With a new software feature, Android phones will soon warn you when earthquakes are coming – and become part of the early-warning system itself. Conceivably, this will work with any phone packing an accelerometer, from the new Samsung Galaxy Note 20 to nearly every Android phone released in the last decade.
The new feature taps into an existing network that the United States Geological Survey (USGS) and California Governor’s Office of Emergency Services uses to send out earthquake alerts, called ShakeAlert.
Google collaborated with both organizations to integrate Android phones into this system, both to directly warn handset owners of seismic activity and to use the devices to track earthquakes as well, according to Android principal software engineer Marc Stogaitis writing on an official blog post.
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ShakeAlert gets data from over 700 seismometers across California, and understandably, Android users in the state will be the first to get the feature – but when they sign up for it, called the Android Earthquake Alerts System, they’ll be feeding data in, too, as mini-seismology sensors.
In effect, Google is growing its own network of Android phone owners who feed seismic data into the system, which can then sort it to figure out if an earthquake is happening and warn users appropriately. In the coming year, the early warning system will roll out to Android phone owners from other states and across the world – even places that don’t have proper seismometers, making Google’s phone-powered alert network the only advance warning system in parts of the world.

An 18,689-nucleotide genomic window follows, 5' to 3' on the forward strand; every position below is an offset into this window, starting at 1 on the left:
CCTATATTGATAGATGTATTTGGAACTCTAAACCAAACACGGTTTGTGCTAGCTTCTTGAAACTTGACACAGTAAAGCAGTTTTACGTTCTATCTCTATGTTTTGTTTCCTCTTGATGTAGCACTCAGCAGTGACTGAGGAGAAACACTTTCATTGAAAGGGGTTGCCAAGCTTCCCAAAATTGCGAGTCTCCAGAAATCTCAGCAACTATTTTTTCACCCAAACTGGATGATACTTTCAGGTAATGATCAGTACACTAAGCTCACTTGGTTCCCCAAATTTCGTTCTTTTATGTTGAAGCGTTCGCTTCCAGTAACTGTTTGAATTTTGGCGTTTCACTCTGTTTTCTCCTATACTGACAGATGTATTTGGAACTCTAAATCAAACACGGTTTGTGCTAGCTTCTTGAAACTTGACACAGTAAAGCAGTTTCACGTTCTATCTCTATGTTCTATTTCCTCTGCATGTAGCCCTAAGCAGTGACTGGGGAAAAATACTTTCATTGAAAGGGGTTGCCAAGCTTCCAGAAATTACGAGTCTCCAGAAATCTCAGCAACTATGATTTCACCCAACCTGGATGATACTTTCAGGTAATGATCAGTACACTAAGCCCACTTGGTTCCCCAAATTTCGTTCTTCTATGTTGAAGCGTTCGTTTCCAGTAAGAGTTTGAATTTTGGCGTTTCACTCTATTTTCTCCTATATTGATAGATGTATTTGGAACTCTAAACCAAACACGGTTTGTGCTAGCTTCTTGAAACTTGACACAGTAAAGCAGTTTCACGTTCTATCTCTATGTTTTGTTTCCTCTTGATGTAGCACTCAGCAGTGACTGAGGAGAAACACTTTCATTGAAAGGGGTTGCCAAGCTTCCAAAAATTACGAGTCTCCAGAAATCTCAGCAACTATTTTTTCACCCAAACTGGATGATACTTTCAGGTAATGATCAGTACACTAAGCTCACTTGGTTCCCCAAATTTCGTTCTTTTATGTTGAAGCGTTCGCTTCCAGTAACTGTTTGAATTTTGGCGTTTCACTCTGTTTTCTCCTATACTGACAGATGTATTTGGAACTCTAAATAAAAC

How does a phone sense earthquakes?
Phones use their onboard accelerometer to detect movement, and are sensitive enough to detect a particular type of seismic motion, called the P-wave, which comes before the more damaging S-wave of an earthquake, Stogaitis told Engadget.
Phones will send such seismic data to the Android Earthquake Alerts System, letting Google crowdsource enough information to determine when and where earthquakes are hitting, and alerting Android users accordingly. Given phone signals essentially travel at the speed of light, the system should be able to inform users ahead of when an earthquake hits, assuming everything works as intended.
Google will also populate search results with this info – so if anyone searches for ‘earthquake’ or ‘earthquake near me’, the results will show relevant results for the area and suggest helpful resources for what to do after an earthquake, per the official blog post.
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